Another important aspect to evaluate in prenatal visits is the sexual health of pregnant women, defined by the WHO as a “state of physical, mental, and social well-being in relation to sexuality” [35]. Sexual dysfunctions include little or no interest in sex, dyspareunia, and problems such as lubrication and genital sensation that can lead to sexual dissatisfaction and subsequent sexual inactivity [36].

The literature shows that there is a decrease in sexual activity in the perinatal period, due to maternal morbidities, physiological changes, or lack of information about sexuality during pregnancy or cultural behavior [10, 3638]. A study reported that the frequency of sexual inactivity during the first trimester of pregnancy was 24% [36], compared to our findings showing that around 20% of women stopped having sex as soon as they became pregnant. Nevertheless, most participants reported being satisfied with their sex lives, which means that some women interviewed did not need sexual intercourse to report sexual satisfaction. In pregnant women, sexual satisfaction is linked to a woman’s acceptance of her body image, the type of communication with her partner, and having sex [37].

In addition, according to a systematic review and the pilot study, sexual dissatisfaction is associated with clinical or obstetrical morbidity [10, 39]. However, in our study, this was not the case. Regardless of increased overall morbidity, women mainly reported having good or very good health and sexual satisfaction. A woman’s self-perception of well-being is possibly, what really matters, not the clinical diagnosis itself. Women may feel good to receive treatment and appropriate follow-up at a referral center. Another possibility is that part of the sample is just oblivious to the details and risks inherent in their conditions [40].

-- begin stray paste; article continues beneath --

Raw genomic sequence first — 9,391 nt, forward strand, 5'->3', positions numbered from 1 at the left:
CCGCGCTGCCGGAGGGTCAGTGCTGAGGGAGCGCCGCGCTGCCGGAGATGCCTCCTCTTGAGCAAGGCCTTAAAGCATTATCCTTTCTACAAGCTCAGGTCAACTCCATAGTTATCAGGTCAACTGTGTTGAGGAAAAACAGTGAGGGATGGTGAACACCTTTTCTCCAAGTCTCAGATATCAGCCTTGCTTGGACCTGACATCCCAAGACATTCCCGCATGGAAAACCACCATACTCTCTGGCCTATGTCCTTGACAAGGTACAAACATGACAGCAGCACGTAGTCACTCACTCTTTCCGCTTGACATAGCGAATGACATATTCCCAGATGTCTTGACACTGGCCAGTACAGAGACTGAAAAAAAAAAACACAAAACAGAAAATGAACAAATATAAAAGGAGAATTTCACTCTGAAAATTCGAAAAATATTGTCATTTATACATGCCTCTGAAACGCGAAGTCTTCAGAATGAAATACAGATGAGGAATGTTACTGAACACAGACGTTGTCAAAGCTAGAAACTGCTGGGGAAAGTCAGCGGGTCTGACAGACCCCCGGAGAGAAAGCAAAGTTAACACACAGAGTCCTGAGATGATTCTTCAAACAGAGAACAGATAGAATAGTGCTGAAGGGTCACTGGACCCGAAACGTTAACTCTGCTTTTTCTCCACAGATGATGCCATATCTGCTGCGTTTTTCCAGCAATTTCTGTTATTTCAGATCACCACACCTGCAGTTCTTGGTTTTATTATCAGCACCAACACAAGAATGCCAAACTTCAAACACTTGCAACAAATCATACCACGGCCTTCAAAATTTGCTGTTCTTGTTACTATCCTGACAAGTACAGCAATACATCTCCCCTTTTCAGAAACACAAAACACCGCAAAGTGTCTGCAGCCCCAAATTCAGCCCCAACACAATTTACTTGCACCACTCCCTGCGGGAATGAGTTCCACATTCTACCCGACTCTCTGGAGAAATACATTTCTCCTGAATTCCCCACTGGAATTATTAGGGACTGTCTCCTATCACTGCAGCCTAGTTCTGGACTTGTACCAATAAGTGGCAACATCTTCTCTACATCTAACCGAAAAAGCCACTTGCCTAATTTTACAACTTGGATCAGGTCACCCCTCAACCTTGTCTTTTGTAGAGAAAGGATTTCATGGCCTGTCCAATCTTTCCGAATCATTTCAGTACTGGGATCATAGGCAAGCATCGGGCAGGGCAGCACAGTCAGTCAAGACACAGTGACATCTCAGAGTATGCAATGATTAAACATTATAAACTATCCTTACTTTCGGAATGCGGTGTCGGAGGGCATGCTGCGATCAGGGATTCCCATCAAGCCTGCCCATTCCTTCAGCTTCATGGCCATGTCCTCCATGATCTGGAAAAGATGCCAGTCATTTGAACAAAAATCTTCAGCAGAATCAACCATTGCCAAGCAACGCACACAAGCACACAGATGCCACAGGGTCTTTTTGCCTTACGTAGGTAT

Another aspect evaluated by the short WHODAS 2.0 version was functionality. A previous study showed that the best cutoff point to define disability with this instrument is the 95th percentile (score over 37.4 points, of a total of 100 in a sample of postpartum women). This cutoff point identified around one-fifth of included women. This was a striking result, indicating higher levels of impaired functioning than previously published [17, 40], which was in agreement with the understanding that functioning is more often impaired in the antenatal period rather than in the postnatal period.

The aim of our multivariate analysis was to identify factors associated with impaired conditions related to clinical health, overall mental, and functional health. Our results were mostly in agreement with the literature, and obesity was associated with clinical diagnosis. According to the WHO, the global prevalence of obesity increased almost threefold from 1975 to 2016 [41]. In the general population (nonpregnant), a body mass index above 30 is classified as obesity [42]. For pregnant women, there are recommendations of weight gain per gestational week depending on pregestational weight. However, in pregnancy, there is a lack of international consensus on the level that best determines obesity. Nevertheless, studies support that increases comorbidity risk during pregnancy. In this study, more than half of the women had a BMI above 30.

Another relevant finding is that a clinical diagnosis may have an impact on a woman’s mental health and functioning. Although this is a well-known fact, it is not commonly reported in a systematic manner. Understanding that clinical conditions may be associated with further impairment can guide interventions and improve healthcare [43].